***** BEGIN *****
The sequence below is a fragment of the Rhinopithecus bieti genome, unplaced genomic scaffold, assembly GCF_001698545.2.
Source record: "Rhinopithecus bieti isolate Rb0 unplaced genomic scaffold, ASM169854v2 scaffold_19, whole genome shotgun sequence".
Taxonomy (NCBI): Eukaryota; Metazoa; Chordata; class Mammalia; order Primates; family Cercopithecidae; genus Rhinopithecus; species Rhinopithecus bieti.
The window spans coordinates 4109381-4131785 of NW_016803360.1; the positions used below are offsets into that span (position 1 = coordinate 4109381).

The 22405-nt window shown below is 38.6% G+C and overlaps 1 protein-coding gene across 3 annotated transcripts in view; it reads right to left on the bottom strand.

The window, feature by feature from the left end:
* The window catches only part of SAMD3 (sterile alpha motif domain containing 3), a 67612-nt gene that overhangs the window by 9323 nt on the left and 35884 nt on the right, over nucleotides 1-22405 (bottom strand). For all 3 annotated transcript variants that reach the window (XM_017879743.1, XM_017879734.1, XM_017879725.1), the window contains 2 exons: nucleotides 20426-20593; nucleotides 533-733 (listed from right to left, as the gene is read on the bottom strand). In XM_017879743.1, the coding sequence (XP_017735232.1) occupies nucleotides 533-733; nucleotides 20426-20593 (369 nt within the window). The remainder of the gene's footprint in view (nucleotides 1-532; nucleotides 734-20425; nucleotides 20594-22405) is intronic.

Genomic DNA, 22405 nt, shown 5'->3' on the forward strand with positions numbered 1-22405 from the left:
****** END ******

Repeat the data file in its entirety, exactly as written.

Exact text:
The sequence below is a fragment of the Rhinopithecus bieti genome, unplaced genomic scaffold, assembly GCF_001698545.2.
Source record: "Rhinopithecus bieti isolate Rb0 unplaced genomic scaffold, ASM169854v2 scaffold_19, whole genome shotgun sequence".
Taxonomy (NCBI): Eukaryota; Metazoa; Chordata; class Mammalia; order Primates; family Cercopithecidae; genus Rhinopithecus; species Rhinopithecus bieti.
The window spans coordinates 4109381-4131785 of NW_016803360.1; the positions used below are offsets into that span (position 1 = coordinate 4109381).

The 22405-nt window shown below is 38.6% G+C and overlaps 1 protein-coding gene across 3 annotated transcripts in view; it reads right to left on the bottom strand.

The window, feature by feature from the left end:
* The window catches only part of SAMD3 (sterile alpha motif domain containing 3), a 67612-nt gene that overhangs the window by 9323 nt on the left and 35884 nt on the right, over nucleotides 1-22405 (bottom strand). For all 3 annotated transcript variants that reach the window (XM_017879743.1, XM_017879734.1, XM_017879725.1), the window contains 2 exons: nucleotides 20426-20593; nucleotides 533-733 (listed from right to left, as the gene is read on the bottom strand). In XM_017879743.1, the coding sequence (XP_017735232.1) occupies nucleotides 533-733; nucleotides 20426-20593 (369 nt within the window). The remainder of the gene's footprint in view (nucleotides 1-532; nucleotides 734-20425; nucleotides 20594-22405) is intronic.

Genomic DNA, 22405 nt, shown 5'->3' on the forward strand with positions numbered 1-22405 from the left: